In addition to punching and laser cutting, the LP series can also mark and form. The system P&A ordered, an LPe6f, has a 24-tool turret with six auto-index stations and three fixed multi-tools. As few or as many stations as required can be equipped in this manner, giving the machine a potential of 384 tools. The punch also has a 25-ton up-forming ram, rather than a mechanical lift as with some systems, thus providing greater accuracy and power. Sheet sizes up to 121 in. by 61.2 in. (3,074 mm by 1,565 mm) can be processed.
“There are two options for parts handling,” Plass says. “The LSR robot loads and squares sheets of material, then stacks any finished parts larger than about 8 in. sq. and places them on a pallet. When the job is done, the pallet is transferred to the tower with the parts ready for bending, welding or whatever. The other option, the SU-9 sorting system, is for smaller parts that drop through a trapdoor and go to one of nine storage bins. The system also takes care of bringing raw material to the laser/punch machine and moves the skeletons to a pallet for disposal.”
The laser/punch system also has its own nitrogen generator (see sidebar) from Burns Machinery Inc. Aronson estimates that generating its own nitrogen saves P&A more than $120,000 annually, which will easily pay for the generator in less than two years.
“We knew early on that we wanted a fiber laser, but I was concerned about the high cost of liquid and bottled nitrogen,” he says. “The Burns system completely solved that. We can now cut 10-gauge and lighter steel twice as fast as with CO2, with no laser-oxide edge and very low operating costs. And the punching capability is a big improvement over our old machine. We’re very glad we went this way.”
The LPe6f system was installed in July 2016. It commands its own enclosed area on the shop floor, with a footprint of roughly 35 ft. by 75 ft., and it took less than one month to implement and train staff.
It wasn’t all sunshine and roses, however. Aronson says the learning curve of the new equipment, never mind the switch to fiber, has been a little steep, and it’s taken him and the team some time to transfer jobs from their legacy machines.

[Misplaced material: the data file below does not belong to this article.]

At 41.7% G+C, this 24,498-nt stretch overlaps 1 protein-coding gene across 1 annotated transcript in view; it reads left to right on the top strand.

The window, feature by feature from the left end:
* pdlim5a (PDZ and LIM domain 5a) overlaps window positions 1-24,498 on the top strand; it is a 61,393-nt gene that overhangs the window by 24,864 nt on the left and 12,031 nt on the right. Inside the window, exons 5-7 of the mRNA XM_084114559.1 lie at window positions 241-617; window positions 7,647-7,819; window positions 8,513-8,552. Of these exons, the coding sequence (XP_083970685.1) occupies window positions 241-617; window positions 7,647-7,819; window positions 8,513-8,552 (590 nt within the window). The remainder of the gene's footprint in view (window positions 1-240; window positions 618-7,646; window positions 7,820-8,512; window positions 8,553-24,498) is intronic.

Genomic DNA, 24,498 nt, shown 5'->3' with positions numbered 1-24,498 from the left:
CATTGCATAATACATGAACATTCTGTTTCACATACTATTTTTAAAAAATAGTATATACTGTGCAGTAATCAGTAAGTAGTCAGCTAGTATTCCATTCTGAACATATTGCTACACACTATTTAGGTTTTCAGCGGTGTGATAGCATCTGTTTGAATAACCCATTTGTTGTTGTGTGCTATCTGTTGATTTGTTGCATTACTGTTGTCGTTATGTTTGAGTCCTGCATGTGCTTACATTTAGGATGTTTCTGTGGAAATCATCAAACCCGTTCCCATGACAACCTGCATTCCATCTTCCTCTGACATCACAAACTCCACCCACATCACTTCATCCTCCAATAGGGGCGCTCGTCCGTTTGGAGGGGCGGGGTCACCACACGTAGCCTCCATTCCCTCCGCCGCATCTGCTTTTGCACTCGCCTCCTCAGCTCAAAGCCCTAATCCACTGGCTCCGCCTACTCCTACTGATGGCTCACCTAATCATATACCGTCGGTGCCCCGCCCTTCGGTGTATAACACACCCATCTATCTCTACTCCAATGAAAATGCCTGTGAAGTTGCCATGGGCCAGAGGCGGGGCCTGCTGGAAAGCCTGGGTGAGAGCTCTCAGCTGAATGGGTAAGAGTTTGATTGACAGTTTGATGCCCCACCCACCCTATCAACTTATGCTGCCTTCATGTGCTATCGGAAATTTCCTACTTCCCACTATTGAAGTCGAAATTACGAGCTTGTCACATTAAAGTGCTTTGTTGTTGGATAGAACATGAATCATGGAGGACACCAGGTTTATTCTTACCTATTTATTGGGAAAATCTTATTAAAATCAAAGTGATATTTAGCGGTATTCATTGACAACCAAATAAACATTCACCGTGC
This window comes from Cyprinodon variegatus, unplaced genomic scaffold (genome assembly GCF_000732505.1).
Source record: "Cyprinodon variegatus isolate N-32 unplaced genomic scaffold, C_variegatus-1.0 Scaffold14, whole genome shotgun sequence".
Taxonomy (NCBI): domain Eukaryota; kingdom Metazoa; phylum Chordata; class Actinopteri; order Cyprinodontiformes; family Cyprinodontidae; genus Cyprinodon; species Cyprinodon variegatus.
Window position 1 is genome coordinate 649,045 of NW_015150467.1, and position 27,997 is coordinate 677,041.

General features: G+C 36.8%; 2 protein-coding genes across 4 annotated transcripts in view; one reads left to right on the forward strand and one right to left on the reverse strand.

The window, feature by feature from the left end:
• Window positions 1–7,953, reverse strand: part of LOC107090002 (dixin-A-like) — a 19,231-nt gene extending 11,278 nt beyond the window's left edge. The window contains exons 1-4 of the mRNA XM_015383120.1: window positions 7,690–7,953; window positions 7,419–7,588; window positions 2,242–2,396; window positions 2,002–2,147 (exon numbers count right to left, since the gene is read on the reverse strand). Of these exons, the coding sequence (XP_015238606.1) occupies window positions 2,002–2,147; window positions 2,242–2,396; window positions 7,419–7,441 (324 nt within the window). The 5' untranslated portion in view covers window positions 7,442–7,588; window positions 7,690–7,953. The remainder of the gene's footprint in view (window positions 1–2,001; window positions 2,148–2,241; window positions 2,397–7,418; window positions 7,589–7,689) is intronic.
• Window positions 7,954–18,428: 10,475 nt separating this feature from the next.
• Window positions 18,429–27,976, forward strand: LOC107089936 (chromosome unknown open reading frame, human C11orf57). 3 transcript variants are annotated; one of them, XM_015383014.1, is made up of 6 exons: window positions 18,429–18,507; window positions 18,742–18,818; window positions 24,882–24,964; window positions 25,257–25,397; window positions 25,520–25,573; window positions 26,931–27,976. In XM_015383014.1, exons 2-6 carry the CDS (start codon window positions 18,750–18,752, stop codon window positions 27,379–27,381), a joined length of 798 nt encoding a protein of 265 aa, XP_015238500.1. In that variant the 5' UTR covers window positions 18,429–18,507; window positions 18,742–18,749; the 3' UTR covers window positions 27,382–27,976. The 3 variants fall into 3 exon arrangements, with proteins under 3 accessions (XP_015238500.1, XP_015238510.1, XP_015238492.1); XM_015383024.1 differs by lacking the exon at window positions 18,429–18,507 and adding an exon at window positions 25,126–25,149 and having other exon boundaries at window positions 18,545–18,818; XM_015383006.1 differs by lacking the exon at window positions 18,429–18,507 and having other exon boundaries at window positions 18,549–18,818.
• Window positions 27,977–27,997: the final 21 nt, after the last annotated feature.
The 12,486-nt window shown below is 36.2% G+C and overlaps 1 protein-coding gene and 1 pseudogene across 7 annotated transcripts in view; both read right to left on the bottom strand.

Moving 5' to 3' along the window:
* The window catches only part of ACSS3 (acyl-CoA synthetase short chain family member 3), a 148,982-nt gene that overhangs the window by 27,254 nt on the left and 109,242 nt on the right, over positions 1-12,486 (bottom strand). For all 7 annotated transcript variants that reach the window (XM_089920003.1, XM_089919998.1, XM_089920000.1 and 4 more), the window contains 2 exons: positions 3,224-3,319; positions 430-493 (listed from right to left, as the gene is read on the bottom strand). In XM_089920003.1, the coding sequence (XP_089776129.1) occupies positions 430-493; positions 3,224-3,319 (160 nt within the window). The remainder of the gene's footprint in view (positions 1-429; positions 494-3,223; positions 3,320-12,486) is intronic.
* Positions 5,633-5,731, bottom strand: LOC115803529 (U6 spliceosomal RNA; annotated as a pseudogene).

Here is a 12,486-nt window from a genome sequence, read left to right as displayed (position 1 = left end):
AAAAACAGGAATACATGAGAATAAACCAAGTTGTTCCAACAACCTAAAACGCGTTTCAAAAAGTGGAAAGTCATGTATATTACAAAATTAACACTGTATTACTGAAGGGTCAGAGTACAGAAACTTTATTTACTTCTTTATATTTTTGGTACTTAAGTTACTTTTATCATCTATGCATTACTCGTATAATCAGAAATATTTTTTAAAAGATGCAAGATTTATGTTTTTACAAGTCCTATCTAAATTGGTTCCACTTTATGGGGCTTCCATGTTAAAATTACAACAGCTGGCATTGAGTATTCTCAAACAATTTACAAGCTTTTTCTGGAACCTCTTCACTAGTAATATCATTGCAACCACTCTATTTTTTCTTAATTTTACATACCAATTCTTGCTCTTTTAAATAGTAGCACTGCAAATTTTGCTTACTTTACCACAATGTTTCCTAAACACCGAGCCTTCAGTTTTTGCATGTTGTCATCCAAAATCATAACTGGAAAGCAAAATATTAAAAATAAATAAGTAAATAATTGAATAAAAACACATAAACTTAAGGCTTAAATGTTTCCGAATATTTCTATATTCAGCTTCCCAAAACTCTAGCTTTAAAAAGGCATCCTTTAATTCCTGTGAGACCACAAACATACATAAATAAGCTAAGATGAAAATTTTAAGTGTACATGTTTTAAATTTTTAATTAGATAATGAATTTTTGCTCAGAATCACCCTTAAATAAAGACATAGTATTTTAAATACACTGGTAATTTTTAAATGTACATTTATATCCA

“We have hundreds of part numbers and job quantities from one or two pieces to hundreds or even a few thousand,” he says. “We’ve made a lot of progress, but we’re still transferring parts from our old systems. We basically have to re-tool everything. We have all the geometry for the parts in our master DXF library, but we need to assign what we want to punch and what we want to laser cut, the processing order, and how to lead in and out of each part. And when doing automatic sorting like this, it matters where you start cutting the part and where you stop, otherwise it might get buried under the turret.”
Of the jobs that have been fine-tuned for the LPe6f, Aronson says he’s quite pleased.
“We have a number of nests that run really well – slot machine doors, for example,” he says. “We make sets of 400 parts at a time. We know what parts to drop through the trapdoor and what parts to put on the pallet. The job runs all night without a hitch.”
The next generation
Despite these early successes, P&A is not yet at the point where an operator can assign 40 different parts from five different customers into a dynamic nest and have the laser/punch system run by itself. Not yet.
“The greater automation adds a level of complexity that makes it a bit tougher to run completely unmanned,” Aronson explains. “But we’re getting there. Anyone in this business had better understand the need to be as automated as possible. This means embracing and mastering the next generation of equipment. That’s exactly what we’re doing.”
When asked what his father thinks of the new laser/punch system, Aronson says he is extremely proud of what P&A Metal Fab has become.
“The P&A stands for his name, Phil Aronson,” he says of his father. “Just as I did since I was a teenager, my two sons also work here, and I’d like nothing more than to see them as part of a succession plan, something I am working on now. The company has been around for almost 40 years now and with continued investment and the support of our dedicated employees, it will hopefully be here for another 40 years.”